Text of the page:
There’s this one item on The List that I try to keep in the back of my mind— “Expand my food horizons.” I love eating and I’ve always loved grocery stores, and I’ve been saving money by scanning things in grocery stores with Shopkick, so this has been an easy task to undertake.
This year, for instance, I’ve learned that salad isn’t so bad (except Romaine—wasn’t it poisoned for awhile?). Spinach salad isn’t so bad when you throw on some goat cheese and balsamic vinegar from a tiny bottle. And if you order a salad, people think you’re doing your best.
I’ve also learned that smoothies are a good go-to food for looking healthy and cute and young. So I’ve been making myself one every week with whatever frozen fruit I have on hand, whatever yogurt I get rebates on, and a handful of spinach.
You’d think with my excellent example, Andrew would be happily shotgunning seaweed like all those kids on Pinterest. However, he will only eat the following foods: fries, pouches, cheese, blueberries, oranges, scrambled eggs, toast, fries, and ice cream. Yes, the list includes fries twice. That tells you that there are lots of fries around here. There are. Oh, so many fries.
However, I congratulate myself with the ice cream thing, because that was a stroke of genius.
Back when we were having that crazy heat-wave last summer, I was making a smoothie to pass for my lunch. It consisted of frozen blueberries, peanut butter, a splash of apple juice, and a handful of frozen spinach leaves. All of it in the food processor became a thick purple sludge that, nevertheless, smelled great. Andrew asked for “some?”
Thomas and I looked at each other, wondering what he would do if he put a piece of spinach in his mouth. However, he’d asked for it and we weren’t going to say no. We spooned it into a bowl which he happily licked clean.
Ok, well…so that’s something good, we agreed.
Every now and then, I dish up some “ice cream” for Drew. And it isn’t a secret that it has “leaves” in it—I make it right in front of him. Frozen berries, yogurt, splash of juice, handful of frozen spinach leaves. And he eats it up—literally every bite.
So the point is this…it’s not like he CAN’T eat vegetables. Seriously, frozen spinach leaves! And he doesn’t care! But I handed him a plate of fries with baked chicken, which had been baked with peas. Hear me out…I’d removed the peas. He wouldn’t even eat a FRY because it might have touched peas at one point! I mean, maybe there had been one pea left on the plate but COME ON! They were leftover CHICK-FIL-A FRIES! And you’re gonna spurn those delicious crispy waffley potatoes because they might have hung out with peas at one point? Move on!
You can see my frustration, right? I’m worried that he’ll have all sorts of nutritional problems when he grows up if he continues this vegetable-phobia. Like I said, salads make you look put-together, and if you eat too many fries you’ll eventually lose the ability to eat vegetables. I think. I mean, I saw Super-Size Me all those years ago, but it just made me want to eat fries. And what if he has weird vitamin deficiencies? What if he passes out in PE because he doesn’t have enough veggie-induced stamina? I don’t know how this works, I just know you need to eat plants!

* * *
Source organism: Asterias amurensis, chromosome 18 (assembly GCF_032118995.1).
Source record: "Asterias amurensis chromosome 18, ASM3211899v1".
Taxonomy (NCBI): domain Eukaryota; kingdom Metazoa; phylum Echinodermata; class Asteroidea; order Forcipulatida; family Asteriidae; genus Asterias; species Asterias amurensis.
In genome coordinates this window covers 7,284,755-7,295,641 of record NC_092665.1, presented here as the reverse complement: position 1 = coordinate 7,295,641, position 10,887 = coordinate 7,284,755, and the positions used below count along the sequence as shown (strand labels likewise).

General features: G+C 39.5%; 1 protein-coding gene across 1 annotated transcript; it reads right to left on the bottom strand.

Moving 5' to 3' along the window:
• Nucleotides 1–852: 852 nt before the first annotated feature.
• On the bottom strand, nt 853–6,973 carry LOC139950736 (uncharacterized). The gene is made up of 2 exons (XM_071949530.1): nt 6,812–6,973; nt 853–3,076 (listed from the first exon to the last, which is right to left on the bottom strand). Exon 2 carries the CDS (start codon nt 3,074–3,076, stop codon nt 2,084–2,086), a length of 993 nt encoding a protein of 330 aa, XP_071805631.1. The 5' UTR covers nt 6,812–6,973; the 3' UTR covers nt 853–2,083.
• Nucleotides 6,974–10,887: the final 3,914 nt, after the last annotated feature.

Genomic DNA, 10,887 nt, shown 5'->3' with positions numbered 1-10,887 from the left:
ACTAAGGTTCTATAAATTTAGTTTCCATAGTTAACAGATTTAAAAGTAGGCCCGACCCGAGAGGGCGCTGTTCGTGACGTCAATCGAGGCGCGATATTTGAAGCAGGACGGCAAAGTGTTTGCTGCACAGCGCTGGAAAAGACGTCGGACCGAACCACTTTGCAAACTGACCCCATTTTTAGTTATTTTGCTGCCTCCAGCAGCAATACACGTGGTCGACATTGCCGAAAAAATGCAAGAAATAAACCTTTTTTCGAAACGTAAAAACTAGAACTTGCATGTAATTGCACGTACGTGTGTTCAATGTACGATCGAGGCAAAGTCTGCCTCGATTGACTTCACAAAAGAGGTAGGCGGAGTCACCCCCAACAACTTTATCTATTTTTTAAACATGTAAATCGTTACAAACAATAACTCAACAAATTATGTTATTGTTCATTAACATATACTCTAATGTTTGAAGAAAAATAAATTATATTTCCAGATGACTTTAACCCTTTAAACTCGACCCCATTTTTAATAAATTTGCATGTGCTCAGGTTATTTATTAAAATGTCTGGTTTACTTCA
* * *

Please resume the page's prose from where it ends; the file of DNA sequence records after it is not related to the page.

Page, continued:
I’ve offered vegetables to him in all shapes and forms—squished in between pieces of chicken, covered in cheese, wrapped in spring rolls (he actually took a bite of that one—long pieces of cabbage hanging out of his mouth. He looked like a catfish.) But he’ll only eat those baby food pouches and “ice cream”. And eventually that’s gotta stop. He can’t take Gerber 2nd Foods pouches on his first date and play it off like it’s no big deal.
(Actually he probably could—he’s super duper charming. But charm can’t do everything…I found that out too late.)
So what is there to do?
They say just keep offering it to them, but it kind of feels like “a symbolic gesture”, as I read on Facebook. That resonated with me: the feeling that Thom and I are basically putting on a scripted drama every time we put a plate of food in front of our son.
The curtain opens on a table with four chairs—in one sits a bearded dad. In one, a bespectacled mother who has pretensions to being a lifestyle expert. And in the third chair, an adorable little boy with bouncy golden hair like a figure skater and Prussian blue eyes.
The mother, with a flourish, ladles a mound of chicken and peas onto the boy’s plate. Her gaze meets the father’s.
With terror, mistrust, and a sense of disaster averted by his own sharp wits, the toddler objects with a movement of the hand and one line: “Take it away.”
Well, there you go. I hope he someday finds a woman who likes fries and doesn’t object to adults who still eat baby food.